People do not have a pre-set limit on the amount and ability to care for multiple things in their lives - family, friends, acquaintances, co-workers, personal interests, causes and yes, pets. We are all capable of loving things in different amounts, in different ways, at different times. Most people also care more about what is close to their hearts then things not directly affecting them. Of course one will be more affected by what happens to a family member than by something not happening to one personally!! As for “guarantees” - they do not exist in life, as much as you might wish they did. This is as true of animal and human behaviours as it unfortunately is of “warranties” and “insurance” and other great concepts that fall very short in practice.
In a court, decisions are to rely on facts as much as possible, rather than suppositions. Those accused or convicted are then given opportunity and are expected to accept responsibility for their actions by remedying any wrongs and make positive contributions to society. Simply killing anything or anyone does not solve a problem - it is actually an avoidance of solving a problem. There are cases involving animals where “euthanasia” may be a more appropriate emergency measure, say for an untreatably ill and suffering animal. Destruction of an animal may be warranted in an exigent circumstance to defend another life in danger. There are often more viable options in these circumstances as well. Neither of these situations even remotely apply to Brindi, who is a normally well behaved, well loved pet who simply needs further training to keep her close to home and how to deal with other dogs near her space. That’s it.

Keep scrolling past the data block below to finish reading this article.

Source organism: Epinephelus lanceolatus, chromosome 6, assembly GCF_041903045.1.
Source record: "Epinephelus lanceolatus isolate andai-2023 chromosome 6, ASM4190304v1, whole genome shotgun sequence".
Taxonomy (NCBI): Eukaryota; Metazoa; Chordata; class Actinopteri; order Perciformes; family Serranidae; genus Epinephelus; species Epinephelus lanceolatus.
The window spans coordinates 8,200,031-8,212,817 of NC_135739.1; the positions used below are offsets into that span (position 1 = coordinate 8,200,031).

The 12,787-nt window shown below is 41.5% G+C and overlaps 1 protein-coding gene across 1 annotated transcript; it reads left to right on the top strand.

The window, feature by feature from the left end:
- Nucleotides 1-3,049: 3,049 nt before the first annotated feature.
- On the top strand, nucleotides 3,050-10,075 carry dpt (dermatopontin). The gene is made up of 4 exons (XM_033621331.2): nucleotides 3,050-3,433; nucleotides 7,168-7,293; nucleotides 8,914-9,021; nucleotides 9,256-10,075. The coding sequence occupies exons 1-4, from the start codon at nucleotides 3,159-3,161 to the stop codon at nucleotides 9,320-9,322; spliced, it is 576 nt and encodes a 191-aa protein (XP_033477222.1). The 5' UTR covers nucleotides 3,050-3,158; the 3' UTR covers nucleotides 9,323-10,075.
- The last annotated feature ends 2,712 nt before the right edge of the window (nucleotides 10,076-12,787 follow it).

The “history” of this dog does not include any kind of vicious attack on any dog and none whatsoever on any human. It is inflammatory to imply otherwise. If she hasn’t done that to date, why would she begin now? This case is not an example of the premise of “the good of the many outweigh the good of the few.” Brindi is not a threat to public safety - that is a statement promoted by HRM to defend its mistakes, not a fact. Yes, Francesca has been convicted under laws that are widely considered to be inadequate and wrongful, and yes, she did make some mistakes as a owner. These ‘mistakes’ are terribly minor and easily corrected - and must be seen against the tremendous amount of work she put in to achieve the success she had with Brindi on the whole. She has been willing to accept responsibility and remedy the situation since July 2008.
A recent case of a dog that attacked humans took only ten minutes to resolve in Kentville's provincial court. Why was this case not resolved long before now? HRM is directly responsible for this case developing as slowly and as byzantinely it has, by not owning up to their responsibilities and governing in the way that most of us expect them to. This is what a responsible journalist should be reporting on. It’s a shame the public has to pay the price for irresponsible government and media, a shame we can’t just “euthanize” their irresponsibility and indifference.
-Betty Macdonald, Humane Halifax